If you want to add summer color and fragrance to a patio or deck, then our tips on how to plant roses in pots may come in handy.
These beautiful blooms are a well-loved favorite, and you don't have to have acres of space to grow them. With the right varieties and a few pretty containers, you can fill even the smallest of gardens with their romantic, whimsical charm and delicious scent.
Roses care is more straightforward than you might think, too, once you've got the know-how. But with container growing, there are a few tips to take on board for the very best results – our guide explains all.
How to plant roses in pots in 6 simple steps
John Negus, a gardening expert from Amateur Gardening, shares his step-by-step tips on how to plant roses in pots.
- Choose a planter of a decent size that can comfortably accommodate all the roots of your rose plant. Place it in its final position as it may be too heavy to move once planted up – ideally somewhere that gets sun for at least half the day. Cover the drainage hole with 3in (8cm) of crocks or stones and sit the rose, in its pot, in the center.
- Mix a nutrient-rich potting compost with mycorrhizal fungi (for instance, John Innes potting compost No3 and Rootgrow). You can also add 10–20% multi-purpose or well-rotted manure for added richness. Work it into the gap between both pots and firm it gently. Carefully remove the potted rose and tap it from its container. Place the root ball into the hole you have made in the larger pot and add a little more compost.
- Plant it at the same depth at which it was previously growing. Make sure that the compost surface is about 2in (5cm) below the rim of the pot, for watering.
- Stand the pot on 'feet' to ensure that surplus moisture freely drains away. After planting, water copiously so that roots are in close contact with the compost.
- Pruning roses should normally be done in late winter to early spring. Shorten the main stems by half and side shoots to two buds. Remove crowded stems from the middle of the bush.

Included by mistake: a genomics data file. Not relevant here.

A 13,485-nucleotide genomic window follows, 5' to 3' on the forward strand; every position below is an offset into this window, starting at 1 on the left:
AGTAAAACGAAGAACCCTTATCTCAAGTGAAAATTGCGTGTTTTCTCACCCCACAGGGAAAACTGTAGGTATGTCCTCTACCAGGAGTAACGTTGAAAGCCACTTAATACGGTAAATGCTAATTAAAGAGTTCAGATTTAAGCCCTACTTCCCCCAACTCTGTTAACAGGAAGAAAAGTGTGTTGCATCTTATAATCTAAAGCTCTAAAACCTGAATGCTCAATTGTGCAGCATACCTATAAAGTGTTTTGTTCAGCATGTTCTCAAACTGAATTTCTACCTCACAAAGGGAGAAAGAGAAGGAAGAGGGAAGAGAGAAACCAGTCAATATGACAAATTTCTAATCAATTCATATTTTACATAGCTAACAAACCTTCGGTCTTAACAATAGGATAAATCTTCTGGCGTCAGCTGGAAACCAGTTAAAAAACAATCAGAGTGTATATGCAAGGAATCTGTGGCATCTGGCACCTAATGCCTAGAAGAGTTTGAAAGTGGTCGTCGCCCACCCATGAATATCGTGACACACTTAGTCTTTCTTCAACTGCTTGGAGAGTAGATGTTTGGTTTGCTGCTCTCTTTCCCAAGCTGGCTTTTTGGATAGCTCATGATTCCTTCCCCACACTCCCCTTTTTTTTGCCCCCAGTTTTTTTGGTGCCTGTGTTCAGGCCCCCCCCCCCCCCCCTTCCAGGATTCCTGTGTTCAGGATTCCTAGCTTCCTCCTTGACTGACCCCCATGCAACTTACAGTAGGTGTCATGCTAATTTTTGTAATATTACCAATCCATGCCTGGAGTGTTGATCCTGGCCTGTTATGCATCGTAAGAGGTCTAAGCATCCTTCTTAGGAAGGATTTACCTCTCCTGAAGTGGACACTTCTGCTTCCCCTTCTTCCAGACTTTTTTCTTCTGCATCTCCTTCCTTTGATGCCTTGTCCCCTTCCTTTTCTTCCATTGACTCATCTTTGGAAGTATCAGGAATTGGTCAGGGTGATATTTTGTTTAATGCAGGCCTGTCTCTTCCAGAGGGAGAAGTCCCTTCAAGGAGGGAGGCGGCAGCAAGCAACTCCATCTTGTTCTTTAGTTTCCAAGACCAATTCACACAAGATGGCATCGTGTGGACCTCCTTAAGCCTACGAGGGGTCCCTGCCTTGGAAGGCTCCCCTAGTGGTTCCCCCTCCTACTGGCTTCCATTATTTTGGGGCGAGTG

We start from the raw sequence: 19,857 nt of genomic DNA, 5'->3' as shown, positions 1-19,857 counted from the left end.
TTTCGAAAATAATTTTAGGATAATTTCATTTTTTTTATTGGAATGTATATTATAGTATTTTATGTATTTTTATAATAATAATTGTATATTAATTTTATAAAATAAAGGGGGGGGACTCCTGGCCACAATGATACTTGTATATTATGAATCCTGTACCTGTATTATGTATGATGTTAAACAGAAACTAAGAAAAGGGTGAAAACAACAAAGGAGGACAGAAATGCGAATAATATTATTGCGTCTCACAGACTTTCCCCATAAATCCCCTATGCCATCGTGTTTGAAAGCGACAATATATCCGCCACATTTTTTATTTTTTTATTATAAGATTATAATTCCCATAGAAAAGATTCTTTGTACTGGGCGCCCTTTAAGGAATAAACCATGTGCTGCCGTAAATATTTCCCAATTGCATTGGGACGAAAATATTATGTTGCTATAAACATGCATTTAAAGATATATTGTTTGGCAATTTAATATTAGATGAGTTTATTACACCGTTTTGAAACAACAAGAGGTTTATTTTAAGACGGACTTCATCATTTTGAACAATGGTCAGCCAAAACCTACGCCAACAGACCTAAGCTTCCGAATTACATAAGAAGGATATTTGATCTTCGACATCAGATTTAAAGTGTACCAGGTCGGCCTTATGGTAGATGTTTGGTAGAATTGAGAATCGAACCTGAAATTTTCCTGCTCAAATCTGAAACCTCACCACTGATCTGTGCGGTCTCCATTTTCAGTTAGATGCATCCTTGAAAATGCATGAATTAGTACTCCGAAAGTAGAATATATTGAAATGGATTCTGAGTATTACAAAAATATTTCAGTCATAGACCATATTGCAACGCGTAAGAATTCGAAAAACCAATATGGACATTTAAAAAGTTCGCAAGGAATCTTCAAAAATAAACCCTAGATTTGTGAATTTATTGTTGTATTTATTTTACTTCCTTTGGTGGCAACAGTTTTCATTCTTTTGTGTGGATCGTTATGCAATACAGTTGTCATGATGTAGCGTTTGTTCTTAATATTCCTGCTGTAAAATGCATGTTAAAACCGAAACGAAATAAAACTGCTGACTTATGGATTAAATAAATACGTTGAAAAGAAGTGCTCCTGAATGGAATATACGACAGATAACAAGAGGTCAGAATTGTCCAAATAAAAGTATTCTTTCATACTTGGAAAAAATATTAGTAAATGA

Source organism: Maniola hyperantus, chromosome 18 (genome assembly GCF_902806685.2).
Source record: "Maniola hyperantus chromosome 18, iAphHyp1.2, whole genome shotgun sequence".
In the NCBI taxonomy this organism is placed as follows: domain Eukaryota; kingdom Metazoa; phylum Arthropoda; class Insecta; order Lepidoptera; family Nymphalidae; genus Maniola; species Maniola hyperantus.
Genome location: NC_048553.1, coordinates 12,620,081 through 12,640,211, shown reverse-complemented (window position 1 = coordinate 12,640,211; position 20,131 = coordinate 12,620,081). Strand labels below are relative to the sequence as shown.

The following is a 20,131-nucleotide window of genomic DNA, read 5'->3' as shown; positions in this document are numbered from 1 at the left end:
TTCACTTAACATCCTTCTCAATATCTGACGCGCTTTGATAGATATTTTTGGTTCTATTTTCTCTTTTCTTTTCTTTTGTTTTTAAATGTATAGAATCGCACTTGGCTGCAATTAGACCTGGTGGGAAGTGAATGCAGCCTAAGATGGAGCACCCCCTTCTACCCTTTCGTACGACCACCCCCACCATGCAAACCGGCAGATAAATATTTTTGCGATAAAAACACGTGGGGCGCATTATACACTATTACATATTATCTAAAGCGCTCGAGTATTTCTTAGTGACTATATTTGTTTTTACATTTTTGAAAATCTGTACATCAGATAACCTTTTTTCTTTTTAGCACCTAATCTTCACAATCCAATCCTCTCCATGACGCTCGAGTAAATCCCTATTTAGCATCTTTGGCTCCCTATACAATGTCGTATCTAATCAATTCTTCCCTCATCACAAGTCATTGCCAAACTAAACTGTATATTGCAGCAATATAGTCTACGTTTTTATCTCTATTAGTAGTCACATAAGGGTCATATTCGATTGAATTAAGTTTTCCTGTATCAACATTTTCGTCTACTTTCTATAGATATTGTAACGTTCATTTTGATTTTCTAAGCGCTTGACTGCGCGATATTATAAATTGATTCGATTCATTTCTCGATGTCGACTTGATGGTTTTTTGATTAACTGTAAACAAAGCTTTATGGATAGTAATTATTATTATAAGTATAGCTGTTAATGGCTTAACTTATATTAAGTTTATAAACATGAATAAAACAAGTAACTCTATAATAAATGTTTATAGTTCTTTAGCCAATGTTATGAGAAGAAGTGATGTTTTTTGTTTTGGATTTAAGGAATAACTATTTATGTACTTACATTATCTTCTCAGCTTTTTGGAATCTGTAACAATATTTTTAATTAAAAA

- Containers dry out quicker than flower beds so need more frequent watering. Water your potted roses freely in dry spells and fertilize plants with a high-potash liquid feed weekly from late spring to early fall.
When is the best time to plant a rose in a pot?
If you've bought your rose in a pot, it can generally be planted at any time of the year. Avoid doing so during periods of drought or frost, however. Planting bare root roses is best done from late fall to mid-spring.
What are the best types of roses for containers?
Not all types of roses thrive in containers, as they need a deep root run.
'You could try hybrid tea varieties, but I suspect they will not do terribly well,' says John. 'The best roses for containers are the patio and miniature types, which can be grown in small but deep pots – 9–14in (23–35cm) deep. You could also try less vigorous and climbing roses, but use larger containers with a minimum depth of 12–18in (30–46cm).
'The RHS (opens in new tab) recommends the following as its top five roses for containers: 'Nice Day' (patio climber), 'Sweet Dream' (patio and also suitable as a standard), 'Magic Carpet' (groundcover), 'Laura Ford' (patio climber) and 'Robin Redbreast' (miniature or ground cover),' John continues.
'I would recommend looking in a catalog to choose the varieties you like. David Austin (opens in new tab) recommends English roses for container growing and there are many varieties on the website.'
How do you prepare potted roses for winter?
Roses are dormant in winter and generally unaffected by frosts, but if yours are still flowering, they will appreciate a little protection.
John suggests wrapping two layers of bubble plastic around the pots and covering the compost with a 4in (10cm) layer of composted bark to encourage strong growth the following year. In spring, remove the top 4–5in (10–12cm) of compost and replace it with a nutrient-rich compost.
Whether your roses are still flowering or not when temperatures drop, it's a good idea to site the pots somewhere sunny and sheltered – along a garden wall, for instance. Ensure each is on pot 'feet' so that excess moisture drains away.
If you can only find an exposed site for your potted roses, and they've finished flowering, you may wish to cut them back by a third of their size in fall. As the David Austin team explains, this can help prevent 'wind rock', which is where wind loosens roses at their base from the soil.
The garden was always a big part of Holly's life growing up, as was the surrounding New Forest where she lived. Her appreciation for the great outdoors has only grown since then. She's been an allotment keeper, a professional gardener, and a botanical illustrator – plants are her passion.
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